For Richard A. Chole, MD, PhD, Lindburg Professor and Chairman of the Department of Otolaryngology at Washington School of Medicine in St. Louis, this was a landmark study that builds on prior observations of the presence of live bacteria in chronic middle-ear effusions. However, he reiterated that causation between these bacterial biofilms and chronic middle-ear effusions and inflammation still remains unknown.
Explore This IssueJanuary 2007
The most parsimonious explanation is that the biofilm forms on the epithelial surface and then produces inflammatory factors, endotoxins and exotoxins, that maintain an inflammatory state, he said. Nevertheless, critics will demand that the causation question be answered.
Although acknowledging that biofilms play an integral part in the pathogenesis of these chronic otolaryngological conditions, Hassan H. Ramadan, MD, MSc, Professor and Vice Chairman of the Department of Otolaryngology-Head and Neck Surgery at West Virginia University in Morgantown, W. Va., raised a question that speaks to the need to demonstrate causality. If biofilms are present in the middle-ear mucosa of the majority of kids in the study, why do some of these kids have episodes of no fluid in their middle ears and no symptoms?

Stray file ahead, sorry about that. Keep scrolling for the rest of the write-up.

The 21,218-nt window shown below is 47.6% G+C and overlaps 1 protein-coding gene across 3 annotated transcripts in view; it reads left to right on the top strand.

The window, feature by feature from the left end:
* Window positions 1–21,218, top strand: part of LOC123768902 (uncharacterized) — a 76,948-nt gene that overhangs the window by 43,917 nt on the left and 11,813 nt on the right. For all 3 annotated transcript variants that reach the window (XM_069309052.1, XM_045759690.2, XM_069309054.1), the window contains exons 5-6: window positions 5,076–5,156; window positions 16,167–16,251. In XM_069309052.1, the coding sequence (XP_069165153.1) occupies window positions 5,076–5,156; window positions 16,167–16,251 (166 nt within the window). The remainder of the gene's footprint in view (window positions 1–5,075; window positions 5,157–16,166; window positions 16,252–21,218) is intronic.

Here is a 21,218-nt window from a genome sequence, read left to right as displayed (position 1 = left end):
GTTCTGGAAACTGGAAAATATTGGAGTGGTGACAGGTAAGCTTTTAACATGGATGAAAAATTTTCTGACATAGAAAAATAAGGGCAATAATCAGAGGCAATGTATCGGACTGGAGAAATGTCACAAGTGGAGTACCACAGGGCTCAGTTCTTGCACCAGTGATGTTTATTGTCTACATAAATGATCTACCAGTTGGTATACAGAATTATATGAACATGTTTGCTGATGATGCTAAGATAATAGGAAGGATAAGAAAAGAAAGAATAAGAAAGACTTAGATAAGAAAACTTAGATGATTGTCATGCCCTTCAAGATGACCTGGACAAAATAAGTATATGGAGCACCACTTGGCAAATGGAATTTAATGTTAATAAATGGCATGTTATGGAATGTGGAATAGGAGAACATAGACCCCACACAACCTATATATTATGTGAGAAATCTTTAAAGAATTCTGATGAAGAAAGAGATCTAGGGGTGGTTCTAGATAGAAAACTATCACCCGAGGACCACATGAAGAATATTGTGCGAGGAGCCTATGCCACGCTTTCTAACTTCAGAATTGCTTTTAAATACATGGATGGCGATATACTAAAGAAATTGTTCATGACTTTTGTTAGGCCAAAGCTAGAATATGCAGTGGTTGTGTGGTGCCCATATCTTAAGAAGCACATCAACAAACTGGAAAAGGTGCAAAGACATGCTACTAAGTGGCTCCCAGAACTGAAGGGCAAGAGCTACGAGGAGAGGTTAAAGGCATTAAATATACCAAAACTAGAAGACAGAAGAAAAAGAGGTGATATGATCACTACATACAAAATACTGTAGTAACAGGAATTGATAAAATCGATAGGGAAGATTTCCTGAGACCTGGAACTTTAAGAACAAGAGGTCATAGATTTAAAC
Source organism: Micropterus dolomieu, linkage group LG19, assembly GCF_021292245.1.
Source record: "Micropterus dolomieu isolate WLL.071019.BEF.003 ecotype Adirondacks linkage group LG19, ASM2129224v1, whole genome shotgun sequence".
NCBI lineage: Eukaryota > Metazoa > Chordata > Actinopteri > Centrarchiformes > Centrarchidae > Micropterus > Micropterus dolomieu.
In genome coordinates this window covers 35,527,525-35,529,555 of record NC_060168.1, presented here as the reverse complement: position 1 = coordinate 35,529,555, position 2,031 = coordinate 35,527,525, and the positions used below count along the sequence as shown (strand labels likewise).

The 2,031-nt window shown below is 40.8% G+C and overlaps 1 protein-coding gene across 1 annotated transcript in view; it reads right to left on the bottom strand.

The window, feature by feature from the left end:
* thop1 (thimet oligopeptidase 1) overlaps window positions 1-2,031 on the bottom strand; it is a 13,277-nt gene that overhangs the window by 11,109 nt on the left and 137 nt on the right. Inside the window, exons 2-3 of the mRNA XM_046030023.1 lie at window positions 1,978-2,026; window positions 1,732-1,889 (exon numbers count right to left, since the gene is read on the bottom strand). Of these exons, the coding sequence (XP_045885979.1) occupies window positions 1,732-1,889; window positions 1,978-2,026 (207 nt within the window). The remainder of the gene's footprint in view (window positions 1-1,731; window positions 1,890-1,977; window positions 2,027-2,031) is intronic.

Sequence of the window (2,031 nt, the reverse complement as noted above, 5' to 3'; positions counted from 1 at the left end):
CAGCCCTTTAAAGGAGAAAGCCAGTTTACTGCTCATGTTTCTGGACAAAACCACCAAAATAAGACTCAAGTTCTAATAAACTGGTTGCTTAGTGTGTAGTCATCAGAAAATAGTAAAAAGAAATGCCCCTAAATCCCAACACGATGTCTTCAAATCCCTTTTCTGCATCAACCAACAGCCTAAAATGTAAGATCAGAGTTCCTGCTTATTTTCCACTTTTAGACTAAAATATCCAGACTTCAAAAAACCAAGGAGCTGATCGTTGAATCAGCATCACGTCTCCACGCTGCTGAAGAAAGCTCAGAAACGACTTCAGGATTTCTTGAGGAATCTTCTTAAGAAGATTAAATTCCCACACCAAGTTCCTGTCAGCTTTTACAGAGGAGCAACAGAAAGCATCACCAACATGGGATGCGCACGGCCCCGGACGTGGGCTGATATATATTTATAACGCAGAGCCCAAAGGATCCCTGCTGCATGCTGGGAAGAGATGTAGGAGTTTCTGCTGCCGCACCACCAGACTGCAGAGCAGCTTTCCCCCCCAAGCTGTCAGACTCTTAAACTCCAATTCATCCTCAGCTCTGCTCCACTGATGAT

This question and others remain to be answered, but the recognition that biofilms are present in these chronic conditions suggests to all these experts the need to rethink the way in which antibiotics are used to treat these conditions.
If biofilms are involved in these cases, then supposedly higher doses of antibiotics than we usually use are needed to treat these individuals, said Dr. Ramadan, and even so may not be successful.
Dr. Desrosiers agrees. Treating them [bacteria] with regular doses of antibiotics is not sufficient. Even when you can kill them with high doses of antibiotics, a certain number persist.
The lack of efficacy of antibiotics for these chronic conditions is one reason investigators have started looking at mechanisms of infection, such as biofilms, that may be targeted to prevent ongoing or recurrent infection.
According to Dr. Chole, antibiotics will be only partially effective to treat these chronic conditions if bacterial biofilms are involved because of the altered phenotype of these bacteria that are highly resistant to antibiotics. The bacteria in a biofilm are in equilibrium with planktonic, motile bacteria, he said. In their planktonic phenotype bacteria may be sensitive to the antibiotic so the antibiotic may ameliorate the disease without destroying the underlying biofilm.